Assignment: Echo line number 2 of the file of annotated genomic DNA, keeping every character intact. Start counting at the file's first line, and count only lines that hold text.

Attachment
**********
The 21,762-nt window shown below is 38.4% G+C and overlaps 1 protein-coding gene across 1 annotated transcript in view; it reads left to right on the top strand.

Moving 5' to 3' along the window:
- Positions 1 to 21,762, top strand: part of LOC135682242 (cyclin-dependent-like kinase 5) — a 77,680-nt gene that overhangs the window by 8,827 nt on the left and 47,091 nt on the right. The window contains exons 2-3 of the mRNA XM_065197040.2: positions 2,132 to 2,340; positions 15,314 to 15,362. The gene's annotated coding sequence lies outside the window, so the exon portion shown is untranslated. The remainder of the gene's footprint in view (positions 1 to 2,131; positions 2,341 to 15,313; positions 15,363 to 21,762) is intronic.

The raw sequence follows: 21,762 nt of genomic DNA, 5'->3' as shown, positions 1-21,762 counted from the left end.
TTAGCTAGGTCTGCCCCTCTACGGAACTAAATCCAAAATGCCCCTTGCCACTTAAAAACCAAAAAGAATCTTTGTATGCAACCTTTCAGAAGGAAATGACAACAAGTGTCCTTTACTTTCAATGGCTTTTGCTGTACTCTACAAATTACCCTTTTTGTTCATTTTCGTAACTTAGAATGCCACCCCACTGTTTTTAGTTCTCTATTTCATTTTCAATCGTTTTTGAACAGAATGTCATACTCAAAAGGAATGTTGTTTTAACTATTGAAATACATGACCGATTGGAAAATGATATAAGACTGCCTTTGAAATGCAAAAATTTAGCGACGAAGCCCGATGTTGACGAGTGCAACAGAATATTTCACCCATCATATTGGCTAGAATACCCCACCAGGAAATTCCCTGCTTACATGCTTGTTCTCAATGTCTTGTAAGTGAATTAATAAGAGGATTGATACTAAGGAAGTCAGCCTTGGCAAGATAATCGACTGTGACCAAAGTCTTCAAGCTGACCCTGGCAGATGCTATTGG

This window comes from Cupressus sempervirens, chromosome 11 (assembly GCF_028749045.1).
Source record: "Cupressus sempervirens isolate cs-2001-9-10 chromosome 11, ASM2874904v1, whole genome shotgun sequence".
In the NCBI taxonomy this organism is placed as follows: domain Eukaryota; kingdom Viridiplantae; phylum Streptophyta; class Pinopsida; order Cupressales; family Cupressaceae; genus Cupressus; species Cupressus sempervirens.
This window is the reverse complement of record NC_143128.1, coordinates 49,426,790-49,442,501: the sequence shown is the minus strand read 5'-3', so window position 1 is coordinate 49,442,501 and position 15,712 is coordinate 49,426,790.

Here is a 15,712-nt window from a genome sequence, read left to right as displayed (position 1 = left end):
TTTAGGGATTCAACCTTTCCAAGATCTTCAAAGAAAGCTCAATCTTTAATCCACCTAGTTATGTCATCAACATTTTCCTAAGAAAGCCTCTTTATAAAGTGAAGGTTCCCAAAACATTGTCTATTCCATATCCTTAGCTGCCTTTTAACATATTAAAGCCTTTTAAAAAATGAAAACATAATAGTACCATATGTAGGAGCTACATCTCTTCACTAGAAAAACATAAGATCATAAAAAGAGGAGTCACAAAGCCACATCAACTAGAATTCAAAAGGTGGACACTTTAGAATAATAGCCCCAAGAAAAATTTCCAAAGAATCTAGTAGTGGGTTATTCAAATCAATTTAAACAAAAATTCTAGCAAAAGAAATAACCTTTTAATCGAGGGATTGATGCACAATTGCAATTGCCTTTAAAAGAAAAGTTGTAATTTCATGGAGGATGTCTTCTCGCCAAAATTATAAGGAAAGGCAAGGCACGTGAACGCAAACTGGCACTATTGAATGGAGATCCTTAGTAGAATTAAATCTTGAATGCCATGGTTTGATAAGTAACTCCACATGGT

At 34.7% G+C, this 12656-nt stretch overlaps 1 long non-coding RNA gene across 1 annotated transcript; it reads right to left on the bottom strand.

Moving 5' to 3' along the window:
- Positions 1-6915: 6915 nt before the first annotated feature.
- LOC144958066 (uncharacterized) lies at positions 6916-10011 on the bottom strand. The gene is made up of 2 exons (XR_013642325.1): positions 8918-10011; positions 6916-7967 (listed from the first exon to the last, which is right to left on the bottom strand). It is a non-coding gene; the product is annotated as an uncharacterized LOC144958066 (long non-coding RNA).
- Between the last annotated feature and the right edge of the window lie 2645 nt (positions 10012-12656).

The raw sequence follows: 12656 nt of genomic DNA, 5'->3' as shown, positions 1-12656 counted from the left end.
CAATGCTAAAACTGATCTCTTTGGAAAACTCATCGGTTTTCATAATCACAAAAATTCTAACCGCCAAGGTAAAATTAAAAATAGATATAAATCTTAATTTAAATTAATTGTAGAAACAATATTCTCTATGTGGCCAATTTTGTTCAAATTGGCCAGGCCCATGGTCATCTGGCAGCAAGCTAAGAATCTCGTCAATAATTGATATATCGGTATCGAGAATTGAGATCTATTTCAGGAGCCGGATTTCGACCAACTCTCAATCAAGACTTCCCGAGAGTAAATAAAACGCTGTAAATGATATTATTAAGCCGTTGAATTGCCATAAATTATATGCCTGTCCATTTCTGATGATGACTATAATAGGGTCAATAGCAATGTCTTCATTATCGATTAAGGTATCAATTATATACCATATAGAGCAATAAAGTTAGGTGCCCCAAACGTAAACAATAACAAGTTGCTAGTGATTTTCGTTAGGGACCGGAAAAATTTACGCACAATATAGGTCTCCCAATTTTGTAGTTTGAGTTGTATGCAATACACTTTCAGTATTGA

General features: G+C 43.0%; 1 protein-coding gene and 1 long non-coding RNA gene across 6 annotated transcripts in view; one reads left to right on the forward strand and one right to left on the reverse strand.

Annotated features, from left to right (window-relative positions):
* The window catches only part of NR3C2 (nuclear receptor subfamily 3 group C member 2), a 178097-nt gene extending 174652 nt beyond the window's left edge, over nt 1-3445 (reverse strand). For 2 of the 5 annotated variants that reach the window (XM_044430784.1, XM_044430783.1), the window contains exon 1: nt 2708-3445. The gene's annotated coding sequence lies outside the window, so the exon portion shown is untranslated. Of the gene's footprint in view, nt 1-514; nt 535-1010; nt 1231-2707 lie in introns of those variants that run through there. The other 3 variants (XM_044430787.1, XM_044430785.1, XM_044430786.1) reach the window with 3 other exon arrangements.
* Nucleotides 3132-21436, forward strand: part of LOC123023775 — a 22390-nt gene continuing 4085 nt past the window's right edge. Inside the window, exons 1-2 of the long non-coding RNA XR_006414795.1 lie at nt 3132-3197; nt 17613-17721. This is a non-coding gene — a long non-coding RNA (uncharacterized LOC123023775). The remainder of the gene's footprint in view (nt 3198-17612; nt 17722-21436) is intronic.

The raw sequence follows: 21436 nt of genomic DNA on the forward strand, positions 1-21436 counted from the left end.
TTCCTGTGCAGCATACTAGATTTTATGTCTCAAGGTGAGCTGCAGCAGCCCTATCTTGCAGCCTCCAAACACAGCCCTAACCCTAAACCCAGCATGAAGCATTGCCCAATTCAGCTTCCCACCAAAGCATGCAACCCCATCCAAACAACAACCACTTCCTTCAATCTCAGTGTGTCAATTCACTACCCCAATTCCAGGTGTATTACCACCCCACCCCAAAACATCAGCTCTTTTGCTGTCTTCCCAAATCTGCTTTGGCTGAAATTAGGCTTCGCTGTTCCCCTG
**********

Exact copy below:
Moving 5' to 3' along the window: